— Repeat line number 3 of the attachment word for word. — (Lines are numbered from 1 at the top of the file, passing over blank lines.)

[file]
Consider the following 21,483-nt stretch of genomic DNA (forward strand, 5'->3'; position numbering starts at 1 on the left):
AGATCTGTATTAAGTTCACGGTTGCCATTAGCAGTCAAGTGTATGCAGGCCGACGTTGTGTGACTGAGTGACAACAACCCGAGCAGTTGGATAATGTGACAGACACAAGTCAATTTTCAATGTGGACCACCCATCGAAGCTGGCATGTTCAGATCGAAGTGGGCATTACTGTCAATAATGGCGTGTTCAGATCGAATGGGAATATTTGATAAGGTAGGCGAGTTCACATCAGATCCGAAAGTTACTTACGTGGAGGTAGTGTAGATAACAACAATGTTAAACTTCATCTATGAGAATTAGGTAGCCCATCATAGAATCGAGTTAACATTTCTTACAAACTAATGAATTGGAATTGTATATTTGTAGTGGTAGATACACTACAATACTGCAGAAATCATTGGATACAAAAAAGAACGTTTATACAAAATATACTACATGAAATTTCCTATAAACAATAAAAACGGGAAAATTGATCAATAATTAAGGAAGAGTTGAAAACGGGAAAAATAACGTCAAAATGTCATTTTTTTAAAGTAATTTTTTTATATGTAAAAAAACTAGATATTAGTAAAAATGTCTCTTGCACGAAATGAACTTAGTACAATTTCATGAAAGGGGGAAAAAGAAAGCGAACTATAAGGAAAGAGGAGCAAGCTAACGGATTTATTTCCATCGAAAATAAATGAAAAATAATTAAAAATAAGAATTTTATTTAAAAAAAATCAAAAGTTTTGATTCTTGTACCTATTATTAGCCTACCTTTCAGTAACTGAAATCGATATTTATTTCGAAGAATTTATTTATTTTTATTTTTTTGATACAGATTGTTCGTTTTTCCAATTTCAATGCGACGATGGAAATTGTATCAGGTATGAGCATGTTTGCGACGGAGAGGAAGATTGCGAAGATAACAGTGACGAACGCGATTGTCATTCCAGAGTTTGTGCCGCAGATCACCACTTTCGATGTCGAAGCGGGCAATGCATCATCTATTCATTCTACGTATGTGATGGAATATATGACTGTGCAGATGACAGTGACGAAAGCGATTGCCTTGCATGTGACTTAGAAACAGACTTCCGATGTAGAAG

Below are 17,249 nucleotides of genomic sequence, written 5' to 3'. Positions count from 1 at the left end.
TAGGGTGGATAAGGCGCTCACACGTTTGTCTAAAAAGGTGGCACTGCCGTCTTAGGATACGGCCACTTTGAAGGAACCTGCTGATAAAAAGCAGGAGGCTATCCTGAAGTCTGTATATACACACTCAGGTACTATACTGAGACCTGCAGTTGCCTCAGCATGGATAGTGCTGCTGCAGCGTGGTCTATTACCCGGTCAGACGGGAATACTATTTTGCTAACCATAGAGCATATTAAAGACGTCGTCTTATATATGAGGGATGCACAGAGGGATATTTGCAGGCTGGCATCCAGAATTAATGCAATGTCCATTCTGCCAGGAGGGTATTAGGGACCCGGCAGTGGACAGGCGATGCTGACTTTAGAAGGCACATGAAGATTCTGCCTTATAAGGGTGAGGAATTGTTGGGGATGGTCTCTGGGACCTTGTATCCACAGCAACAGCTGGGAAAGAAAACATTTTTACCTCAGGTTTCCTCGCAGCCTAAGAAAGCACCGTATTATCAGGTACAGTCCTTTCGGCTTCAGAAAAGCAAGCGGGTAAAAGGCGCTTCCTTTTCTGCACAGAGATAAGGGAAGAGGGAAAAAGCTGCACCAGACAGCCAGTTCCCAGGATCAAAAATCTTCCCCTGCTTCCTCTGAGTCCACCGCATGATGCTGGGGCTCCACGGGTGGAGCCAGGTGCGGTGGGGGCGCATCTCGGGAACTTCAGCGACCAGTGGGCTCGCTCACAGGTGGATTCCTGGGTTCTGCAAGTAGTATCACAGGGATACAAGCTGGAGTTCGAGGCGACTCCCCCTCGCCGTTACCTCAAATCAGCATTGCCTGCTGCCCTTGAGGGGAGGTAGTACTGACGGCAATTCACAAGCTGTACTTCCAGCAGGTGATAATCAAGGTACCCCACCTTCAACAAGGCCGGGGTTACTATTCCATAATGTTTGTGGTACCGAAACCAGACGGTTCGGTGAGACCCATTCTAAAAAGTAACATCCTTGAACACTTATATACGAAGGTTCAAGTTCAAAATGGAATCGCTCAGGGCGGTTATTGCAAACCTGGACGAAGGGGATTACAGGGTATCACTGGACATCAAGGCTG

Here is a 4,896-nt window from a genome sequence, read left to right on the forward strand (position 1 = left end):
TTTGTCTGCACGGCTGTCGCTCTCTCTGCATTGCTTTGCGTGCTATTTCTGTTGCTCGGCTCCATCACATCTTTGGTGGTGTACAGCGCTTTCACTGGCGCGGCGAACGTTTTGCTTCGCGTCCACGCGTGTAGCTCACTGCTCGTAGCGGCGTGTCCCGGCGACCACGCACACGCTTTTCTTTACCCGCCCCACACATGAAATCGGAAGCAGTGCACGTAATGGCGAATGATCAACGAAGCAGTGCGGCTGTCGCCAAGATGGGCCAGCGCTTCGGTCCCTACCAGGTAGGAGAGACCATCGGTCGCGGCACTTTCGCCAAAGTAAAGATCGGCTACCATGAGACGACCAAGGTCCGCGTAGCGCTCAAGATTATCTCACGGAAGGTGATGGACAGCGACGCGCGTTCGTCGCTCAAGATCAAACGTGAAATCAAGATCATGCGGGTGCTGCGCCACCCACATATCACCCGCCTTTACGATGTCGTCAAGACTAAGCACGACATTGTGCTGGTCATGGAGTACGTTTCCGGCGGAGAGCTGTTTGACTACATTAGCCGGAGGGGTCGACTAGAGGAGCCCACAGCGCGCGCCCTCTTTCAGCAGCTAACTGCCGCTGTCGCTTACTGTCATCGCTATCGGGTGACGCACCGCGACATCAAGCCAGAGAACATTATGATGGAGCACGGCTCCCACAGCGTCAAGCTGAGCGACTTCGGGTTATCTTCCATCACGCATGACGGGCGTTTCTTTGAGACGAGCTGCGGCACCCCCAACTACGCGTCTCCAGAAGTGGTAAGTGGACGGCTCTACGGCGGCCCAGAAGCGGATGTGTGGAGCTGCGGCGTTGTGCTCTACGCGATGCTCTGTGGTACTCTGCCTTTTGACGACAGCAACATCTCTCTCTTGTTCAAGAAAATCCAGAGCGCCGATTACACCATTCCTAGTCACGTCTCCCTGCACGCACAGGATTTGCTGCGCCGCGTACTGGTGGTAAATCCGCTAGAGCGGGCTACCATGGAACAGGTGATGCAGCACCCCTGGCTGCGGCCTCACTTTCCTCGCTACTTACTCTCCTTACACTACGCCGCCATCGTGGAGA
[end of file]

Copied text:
Below are 17,249 nucleotides of genomic sequence, written 5' to 3'. Positions count from 1 at the left end.